Photos

Head of a diademed goddess

This week’s sculpture from Hadrian’s Villa is a head of a goddess made of Pentelic marble. She is wearing a diadem in her wavy hair that are centrally parted and dressed in a chignon at the nape of her neck. It was found in a cryptoporticus near the circular temple dedicated to the Venus of Knidos.

Bust of a diademed goddess, found at Hadrian’s Villa Palazzo Massimo alle Terme, Rome © Carole Raddato

The head of this female deity was made separately for insertion onto a larger than life-size body. The type is known from other copies of the Roman period deriving from a Greek, probably Attic, model in the severe style (470-460 BC).

This sculpture is on display at the National Roman Museum – Palazzo Massimo alle Terme, Rome.

Source: Following Hadrian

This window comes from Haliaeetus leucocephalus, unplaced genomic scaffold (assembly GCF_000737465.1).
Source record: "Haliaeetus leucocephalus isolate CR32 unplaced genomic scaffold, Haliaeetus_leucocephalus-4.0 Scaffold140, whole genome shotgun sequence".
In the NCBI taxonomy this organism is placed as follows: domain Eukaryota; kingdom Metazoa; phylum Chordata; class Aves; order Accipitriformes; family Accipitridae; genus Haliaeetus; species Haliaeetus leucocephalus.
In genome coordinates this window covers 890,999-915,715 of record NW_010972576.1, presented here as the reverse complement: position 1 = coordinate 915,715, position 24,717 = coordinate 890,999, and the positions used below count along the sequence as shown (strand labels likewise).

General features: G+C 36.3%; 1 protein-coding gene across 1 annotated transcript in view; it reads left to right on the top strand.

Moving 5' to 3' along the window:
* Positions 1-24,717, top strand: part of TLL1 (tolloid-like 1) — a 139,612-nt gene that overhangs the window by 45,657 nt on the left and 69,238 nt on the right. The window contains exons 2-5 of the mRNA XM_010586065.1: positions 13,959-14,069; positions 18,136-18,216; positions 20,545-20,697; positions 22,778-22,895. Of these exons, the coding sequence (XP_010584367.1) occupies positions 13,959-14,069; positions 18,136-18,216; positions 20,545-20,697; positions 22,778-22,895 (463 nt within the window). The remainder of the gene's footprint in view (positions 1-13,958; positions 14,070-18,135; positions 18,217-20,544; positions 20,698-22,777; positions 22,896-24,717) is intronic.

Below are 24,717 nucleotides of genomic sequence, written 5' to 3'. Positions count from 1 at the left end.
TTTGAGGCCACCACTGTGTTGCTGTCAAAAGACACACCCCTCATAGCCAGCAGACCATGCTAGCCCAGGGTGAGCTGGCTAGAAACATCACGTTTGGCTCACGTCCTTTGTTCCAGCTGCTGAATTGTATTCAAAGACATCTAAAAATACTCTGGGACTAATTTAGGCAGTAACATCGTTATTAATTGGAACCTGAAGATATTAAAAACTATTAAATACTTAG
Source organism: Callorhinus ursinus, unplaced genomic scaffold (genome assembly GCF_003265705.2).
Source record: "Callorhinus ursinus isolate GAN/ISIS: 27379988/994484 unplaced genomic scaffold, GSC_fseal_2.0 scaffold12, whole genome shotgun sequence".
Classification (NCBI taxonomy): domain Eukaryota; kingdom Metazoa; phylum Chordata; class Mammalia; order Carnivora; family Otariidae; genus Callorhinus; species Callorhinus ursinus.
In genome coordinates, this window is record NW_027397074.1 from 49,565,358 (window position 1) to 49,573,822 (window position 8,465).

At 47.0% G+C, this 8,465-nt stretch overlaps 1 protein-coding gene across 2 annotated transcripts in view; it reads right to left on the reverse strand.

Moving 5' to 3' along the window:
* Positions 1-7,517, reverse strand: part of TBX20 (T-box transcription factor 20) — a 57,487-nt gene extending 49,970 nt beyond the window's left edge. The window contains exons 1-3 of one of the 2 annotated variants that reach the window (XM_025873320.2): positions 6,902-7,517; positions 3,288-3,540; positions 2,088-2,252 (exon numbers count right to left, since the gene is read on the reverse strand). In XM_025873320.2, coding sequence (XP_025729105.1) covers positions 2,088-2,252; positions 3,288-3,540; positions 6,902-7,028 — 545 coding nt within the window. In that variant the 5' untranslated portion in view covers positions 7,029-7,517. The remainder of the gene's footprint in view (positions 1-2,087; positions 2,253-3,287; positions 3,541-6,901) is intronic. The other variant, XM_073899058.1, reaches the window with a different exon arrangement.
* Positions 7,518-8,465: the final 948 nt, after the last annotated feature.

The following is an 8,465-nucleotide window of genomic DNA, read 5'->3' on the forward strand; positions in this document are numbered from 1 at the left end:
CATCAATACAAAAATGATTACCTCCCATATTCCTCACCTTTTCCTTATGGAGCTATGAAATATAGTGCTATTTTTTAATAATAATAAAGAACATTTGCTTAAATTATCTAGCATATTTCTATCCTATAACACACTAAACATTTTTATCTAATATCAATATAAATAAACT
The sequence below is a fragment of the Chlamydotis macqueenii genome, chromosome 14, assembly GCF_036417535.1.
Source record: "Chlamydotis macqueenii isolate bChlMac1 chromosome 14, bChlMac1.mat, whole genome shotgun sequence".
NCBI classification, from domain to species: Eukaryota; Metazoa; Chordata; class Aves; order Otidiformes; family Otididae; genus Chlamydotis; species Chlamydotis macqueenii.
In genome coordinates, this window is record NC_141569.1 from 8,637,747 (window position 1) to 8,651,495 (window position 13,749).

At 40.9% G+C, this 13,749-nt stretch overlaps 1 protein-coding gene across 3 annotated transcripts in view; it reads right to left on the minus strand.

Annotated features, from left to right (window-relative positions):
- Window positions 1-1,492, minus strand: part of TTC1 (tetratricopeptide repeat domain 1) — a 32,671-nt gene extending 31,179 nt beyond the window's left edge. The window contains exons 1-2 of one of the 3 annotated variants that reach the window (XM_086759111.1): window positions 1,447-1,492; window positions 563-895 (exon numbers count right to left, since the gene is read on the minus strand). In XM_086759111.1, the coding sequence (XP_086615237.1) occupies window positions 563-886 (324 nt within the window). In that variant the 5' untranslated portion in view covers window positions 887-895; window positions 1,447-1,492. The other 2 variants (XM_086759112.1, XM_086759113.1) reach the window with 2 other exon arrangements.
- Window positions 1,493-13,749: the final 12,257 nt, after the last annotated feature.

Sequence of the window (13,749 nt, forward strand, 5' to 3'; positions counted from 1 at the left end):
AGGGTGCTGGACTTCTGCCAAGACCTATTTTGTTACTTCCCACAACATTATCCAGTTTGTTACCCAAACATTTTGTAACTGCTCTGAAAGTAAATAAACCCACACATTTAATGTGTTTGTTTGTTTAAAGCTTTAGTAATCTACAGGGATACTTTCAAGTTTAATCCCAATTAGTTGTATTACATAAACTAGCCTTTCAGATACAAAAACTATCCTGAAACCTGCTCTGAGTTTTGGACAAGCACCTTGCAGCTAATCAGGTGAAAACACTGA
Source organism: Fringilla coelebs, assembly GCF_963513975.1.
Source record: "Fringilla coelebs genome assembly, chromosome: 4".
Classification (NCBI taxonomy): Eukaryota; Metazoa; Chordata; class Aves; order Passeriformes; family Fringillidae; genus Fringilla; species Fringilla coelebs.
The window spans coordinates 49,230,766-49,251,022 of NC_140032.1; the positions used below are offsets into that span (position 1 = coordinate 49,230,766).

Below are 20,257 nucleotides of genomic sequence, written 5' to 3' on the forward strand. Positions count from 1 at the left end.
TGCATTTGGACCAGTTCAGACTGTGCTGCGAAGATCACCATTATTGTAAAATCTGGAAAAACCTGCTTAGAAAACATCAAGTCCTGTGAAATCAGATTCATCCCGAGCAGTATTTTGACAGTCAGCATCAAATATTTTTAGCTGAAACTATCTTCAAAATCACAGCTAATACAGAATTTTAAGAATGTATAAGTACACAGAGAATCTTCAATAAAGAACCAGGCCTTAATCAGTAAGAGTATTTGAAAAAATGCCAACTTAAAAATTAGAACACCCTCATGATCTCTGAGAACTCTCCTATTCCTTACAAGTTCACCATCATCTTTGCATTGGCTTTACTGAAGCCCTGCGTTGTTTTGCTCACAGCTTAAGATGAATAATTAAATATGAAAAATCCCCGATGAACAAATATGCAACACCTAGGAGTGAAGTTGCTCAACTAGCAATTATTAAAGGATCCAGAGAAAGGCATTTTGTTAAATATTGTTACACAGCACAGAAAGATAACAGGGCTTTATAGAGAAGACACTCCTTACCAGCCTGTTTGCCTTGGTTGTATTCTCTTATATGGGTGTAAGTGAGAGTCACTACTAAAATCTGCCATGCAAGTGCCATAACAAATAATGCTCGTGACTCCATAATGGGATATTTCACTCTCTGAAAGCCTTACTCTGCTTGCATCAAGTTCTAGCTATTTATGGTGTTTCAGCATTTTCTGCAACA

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Carole Raddato's favourite hobby is travelling and for the last 8 years she has taken a huge interest in the history of the ancient world. She has dedicated all her free time to this passion. She loves to share with other history fans all the incredible facts and stories that she discovers throughout her journeys. She is neither a professional photographer nor an ancient history scholar, but she hopes that everybody can enjoy her photos. She is particularly interested in everything related to the emperor Hadrian whom she finds fascinating. He was himself an incessant traveller, visiting every province in the Empire during his reign. When Carole is looking for new ideas for her travels, she usually takes inspiration from his journeys and it is a great motivation for her to follow him in his footsteps.